The jet lag’s almost gone, but certain memories from the big Frankfurt gear show will never go away….

No matter how much of a gear nerd you are, the most memorable aspects of traveling to big trade shows like Musikmesse (held April 15-18 in Frankfurt) are the cool people you meet, the weird things you see, and the unforgettable experiences you have. This year’s show in Frankfurt was no different. The days were long and exhausting, but Nashville Video Editor Perry Bean and I had a blast on the job and off. Here are some of the highlights from our Musikmesse 2015 trip.


1. Jet-lagged train rides to below-ground, hostel-sized rooms with a view of a painted cement wall.


2. Frankfurt sightseeing the day before Musikmesse madness began.

3. Talking music, family life, politics, and economics till 4 a.m. on the hotel patio with Torsten and Matthias, two drunk German banker dudes who bought us beers out of the blue the first night. (This was after sleeping a total of 1.5 hours in two days. Great way to start Messe!)


4. A couple nights later, following Matthias’ directions to his favorite Frankfurt grub spot and having other locals haze us with cheese-and-onion blobs that tasted like cow crap. Thanks, mein freunds!


5. The paper-towel ads and er … unusual vending-machine travel accessories (not shown out of respect for our more staid readers) in the restroom at the dung-cheese place.

6. Downing pear and cherry schnapps—or whatever the hell those paint-peeling libations were—with the fun guys from Fibenare Guitars.

7. Sappy ’80s Christian pop inexplicably playing in the convention-center hallways every morning. Cruel and unusual, Musikmesse!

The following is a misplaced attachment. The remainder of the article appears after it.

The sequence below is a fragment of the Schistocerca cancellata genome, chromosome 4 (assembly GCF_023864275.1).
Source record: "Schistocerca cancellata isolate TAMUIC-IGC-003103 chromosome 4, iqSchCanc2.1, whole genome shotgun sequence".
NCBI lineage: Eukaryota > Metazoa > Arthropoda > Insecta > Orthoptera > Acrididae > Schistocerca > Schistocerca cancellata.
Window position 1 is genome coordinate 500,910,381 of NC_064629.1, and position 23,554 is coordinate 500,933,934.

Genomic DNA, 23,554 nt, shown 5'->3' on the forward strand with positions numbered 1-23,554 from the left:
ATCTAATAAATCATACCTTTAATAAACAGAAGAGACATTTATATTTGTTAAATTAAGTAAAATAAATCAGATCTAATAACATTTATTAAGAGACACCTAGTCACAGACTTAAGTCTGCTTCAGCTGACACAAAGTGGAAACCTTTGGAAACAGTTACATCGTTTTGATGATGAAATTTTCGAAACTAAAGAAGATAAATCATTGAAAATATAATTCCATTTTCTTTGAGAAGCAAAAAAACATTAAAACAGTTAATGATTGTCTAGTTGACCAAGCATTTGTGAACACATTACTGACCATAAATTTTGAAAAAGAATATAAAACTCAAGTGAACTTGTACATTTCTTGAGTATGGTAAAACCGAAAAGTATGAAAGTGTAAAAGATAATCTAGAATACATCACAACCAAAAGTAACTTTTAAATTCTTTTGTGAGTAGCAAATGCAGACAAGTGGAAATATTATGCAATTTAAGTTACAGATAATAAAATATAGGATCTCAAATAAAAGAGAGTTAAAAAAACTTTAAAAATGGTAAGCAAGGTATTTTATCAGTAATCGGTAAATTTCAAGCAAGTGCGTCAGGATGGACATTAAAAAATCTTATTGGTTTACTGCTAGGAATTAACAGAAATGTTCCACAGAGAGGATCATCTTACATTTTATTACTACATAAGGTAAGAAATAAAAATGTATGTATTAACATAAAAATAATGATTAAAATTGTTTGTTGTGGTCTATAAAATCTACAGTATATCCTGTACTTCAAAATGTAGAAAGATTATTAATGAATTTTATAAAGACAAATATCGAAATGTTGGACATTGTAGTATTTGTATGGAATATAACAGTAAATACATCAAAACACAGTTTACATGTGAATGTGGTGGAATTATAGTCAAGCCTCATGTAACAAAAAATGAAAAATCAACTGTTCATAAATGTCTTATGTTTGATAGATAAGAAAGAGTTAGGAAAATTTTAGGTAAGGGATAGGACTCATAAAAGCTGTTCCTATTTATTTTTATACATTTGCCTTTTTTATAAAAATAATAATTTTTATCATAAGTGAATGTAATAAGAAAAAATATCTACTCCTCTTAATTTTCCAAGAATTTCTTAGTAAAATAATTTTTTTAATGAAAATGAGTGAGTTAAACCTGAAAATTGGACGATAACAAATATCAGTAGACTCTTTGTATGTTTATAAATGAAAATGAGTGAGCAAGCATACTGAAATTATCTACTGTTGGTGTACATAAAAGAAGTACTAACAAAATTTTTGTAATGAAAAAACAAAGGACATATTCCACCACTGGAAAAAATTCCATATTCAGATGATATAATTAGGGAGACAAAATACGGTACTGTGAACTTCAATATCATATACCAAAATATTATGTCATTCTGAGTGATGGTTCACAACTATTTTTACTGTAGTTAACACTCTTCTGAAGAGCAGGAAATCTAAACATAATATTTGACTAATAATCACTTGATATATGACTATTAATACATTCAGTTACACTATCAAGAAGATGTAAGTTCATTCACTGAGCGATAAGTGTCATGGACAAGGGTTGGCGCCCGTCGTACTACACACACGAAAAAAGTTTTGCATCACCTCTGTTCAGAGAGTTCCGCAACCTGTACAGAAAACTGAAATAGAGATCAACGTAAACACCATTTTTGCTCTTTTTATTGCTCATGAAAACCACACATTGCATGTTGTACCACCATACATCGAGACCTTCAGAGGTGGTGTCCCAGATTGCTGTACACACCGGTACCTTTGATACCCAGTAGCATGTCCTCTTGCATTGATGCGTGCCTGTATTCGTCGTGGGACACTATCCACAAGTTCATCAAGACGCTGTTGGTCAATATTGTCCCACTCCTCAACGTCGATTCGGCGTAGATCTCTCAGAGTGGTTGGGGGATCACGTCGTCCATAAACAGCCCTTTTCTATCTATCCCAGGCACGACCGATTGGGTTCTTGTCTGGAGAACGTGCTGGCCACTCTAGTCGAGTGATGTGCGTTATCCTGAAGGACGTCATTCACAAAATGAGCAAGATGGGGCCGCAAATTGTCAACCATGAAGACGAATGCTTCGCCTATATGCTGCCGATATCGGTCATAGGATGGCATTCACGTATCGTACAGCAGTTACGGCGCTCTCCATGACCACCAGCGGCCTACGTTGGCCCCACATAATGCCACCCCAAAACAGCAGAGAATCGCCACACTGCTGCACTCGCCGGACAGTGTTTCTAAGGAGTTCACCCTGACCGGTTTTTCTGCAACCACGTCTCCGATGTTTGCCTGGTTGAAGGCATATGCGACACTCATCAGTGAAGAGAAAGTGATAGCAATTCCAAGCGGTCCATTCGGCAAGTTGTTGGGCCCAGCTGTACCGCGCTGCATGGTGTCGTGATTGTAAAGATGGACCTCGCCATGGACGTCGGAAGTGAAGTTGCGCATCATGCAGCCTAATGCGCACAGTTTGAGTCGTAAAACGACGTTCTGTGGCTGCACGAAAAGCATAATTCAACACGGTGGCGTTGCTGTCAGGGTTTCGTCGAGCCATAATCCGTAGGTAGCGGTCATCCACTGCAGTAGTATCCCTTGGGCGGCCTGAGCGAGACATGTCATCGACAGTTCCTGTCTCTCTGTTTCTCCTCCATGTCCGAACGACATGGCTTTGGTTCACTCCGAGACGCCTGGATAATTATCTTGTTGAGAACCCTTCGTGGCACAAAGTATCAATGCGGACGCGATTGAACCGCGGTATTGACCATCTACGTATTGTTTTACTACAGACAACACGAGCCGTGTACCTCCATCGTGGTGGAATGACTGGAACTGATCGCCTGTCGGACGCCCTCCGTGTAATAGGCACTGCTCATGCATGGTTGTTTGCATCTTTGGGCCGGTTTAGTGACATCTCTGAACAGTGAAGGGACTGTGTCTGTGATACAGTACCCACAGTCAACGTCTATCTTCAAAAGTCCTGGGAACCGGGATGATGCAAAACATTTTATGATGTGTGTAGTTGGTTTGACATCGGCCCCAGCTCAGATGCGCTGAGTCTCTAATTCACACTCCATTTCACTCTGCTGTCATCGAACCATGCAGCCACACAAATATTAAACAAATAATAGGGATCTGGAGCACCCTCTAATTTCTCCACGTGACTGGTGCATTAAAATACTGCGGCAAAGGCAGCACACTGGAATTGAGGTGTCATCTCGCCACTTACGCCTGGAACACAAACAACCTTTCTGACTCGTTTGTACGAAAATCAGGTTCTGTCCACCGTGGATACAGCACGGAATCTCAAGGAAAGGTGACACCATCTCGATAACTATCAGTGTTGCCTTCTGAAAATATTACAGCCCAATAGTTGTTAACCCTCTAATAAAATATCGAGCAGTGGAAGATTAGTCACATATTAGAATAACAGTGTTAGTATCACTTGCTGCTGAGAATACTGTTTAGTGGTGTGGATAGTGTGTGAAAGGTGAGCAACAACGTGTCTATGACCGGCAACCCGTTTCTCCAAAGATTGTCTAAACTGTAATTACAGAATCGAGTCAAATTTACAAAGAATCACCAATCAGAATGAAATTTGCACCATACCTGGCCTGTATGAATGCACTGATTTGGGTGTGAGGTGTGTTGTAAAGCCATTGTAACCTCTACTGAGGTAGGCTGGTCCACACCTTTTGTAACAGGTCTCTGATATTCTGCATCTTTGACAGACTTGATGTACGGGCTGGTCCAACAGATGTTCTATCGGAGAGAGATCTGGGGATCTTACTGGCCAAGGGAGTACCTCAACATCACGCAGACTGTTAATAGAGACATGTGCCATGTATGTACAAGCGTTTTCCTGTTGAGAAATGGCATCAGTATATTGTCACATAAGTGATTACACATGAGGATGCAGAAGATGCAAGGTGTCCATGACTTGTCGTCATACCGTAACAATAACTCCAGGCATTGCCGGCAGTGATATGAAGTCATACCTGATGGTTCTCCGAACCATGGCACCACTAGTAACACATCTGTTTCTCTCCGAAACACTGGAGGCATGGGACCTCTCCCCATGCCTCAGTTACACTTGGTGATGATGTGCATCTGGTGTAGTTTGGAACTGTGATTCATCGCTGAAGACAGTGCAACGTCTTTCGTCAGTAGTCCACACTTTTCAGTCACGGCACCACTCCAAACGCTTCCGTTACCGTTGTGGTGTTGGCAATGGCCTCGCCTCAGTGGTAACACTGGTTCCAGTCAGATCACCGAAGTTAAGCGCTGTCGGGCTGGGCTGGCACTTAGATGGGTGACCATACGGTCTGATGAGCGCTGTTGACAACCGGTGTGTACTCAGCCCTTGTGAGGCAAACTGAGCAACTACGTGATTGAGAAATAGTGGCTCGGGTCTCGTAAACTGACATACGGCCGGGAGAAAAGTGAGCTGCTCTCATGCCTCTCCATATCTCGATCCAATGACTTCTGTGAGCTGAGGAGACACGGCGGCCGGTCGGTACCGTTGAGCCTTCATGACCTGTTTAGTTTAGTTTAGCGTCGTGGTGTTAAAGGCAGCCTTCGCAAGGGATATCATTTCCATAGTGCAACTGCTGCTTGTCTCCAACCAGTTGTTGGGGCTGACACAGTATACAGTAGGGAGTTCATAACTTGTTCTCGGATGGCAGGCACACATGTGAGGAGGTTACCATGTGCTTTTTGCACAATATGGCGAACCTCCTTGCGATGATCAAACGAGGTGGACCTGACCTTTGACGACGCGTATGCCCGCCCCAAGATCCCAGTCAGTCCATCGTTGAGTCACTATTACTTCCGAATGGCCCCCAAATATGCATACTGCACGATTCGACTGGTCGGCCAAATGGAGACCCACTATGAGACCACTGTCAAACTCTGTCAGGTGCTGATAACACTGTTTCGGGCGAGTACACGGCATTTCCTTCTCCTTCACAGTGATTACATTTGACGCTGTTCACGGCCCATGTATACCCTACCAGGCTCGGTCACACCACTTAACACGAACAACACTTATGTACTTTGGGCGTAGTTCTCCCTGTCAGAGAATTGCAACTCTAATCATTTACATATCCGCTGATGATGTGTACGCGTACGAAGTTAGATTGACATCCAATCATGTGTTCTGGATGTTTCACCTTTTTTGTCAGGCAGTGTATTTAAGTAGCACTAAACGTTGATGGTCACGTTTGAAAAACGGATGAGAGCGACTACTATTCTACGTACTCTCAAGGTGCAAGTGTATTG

8. Having to form a 10' circle of chairs, stools, and bags around Michel Lag and his demo guy to stop oblivious Musikmesse visitors from walking in front of the camera during our video shoot.

9. Finally meeting Mod Garage columnist Dirk Wacker in person in a blaring-loud booth, not recognizing him in my sleep-deprived stupor, and thinking he said his name was Duke. So sorry, Dirk—what can I say?!


10. Hanging with Nikos (middle), Chris (left), and George (right middle) from Tsakalis AudioTubeWorks and GuitarSpot.GR—three of the biggest-hearted guitar geeks on the planet who were way too excited to be with two dorks from PG. Auf wiedersehen, malakas!

Photo 1

We’re almost finished with the aging process on our project guitar. Let’s work on the fretboard, nut, and truss rod cover, and prepare the headstock for the last hurrah.

Hello and welcome back to Mod Garage. This month we’ll continue with our relic’ing project, taking a closer look at the front side of the neck and treating the fretboard and the headstock. We’ll work on the front side of the headstock in the next part, but first we must prepare it.

Read More Show less

Diatonic sequences are powerful tools. Here’s how to use them wisely.

Advanced

Beginner

• Understand how to map out the neck in seven positions.
• Learn to combine legato and picking to create long phrases.
• Develop a smooth attack—even at high speeds.

{u'media': u'[rebelmouse-document-pdf 13574 site_id=20368559 original_filename="7Shred-Jan22.pdf"]', u'file_original_url': u'https://roar-assets-auto.rbl.ms/documents/13574/7Shred-Jan22.pdf', u'type': u'pdf', u'id': 13574, u'media_html': u'7Shred-Jan22.pdf'}
Knowing how to function in different keys is crucial to improvising in any context. One path to fretboard mastery is learning how to move through positions across the neck. Even something as simple as a three-note-per-string major scale can offer loads of options when it’s time to step up and rip. I’m going to outline seven technical sequences, each one focusing on a position of a diatonic major scale. This should provide a fun workout for the fingers and hopefully inspire a few licks of your own.
Read More Show less
x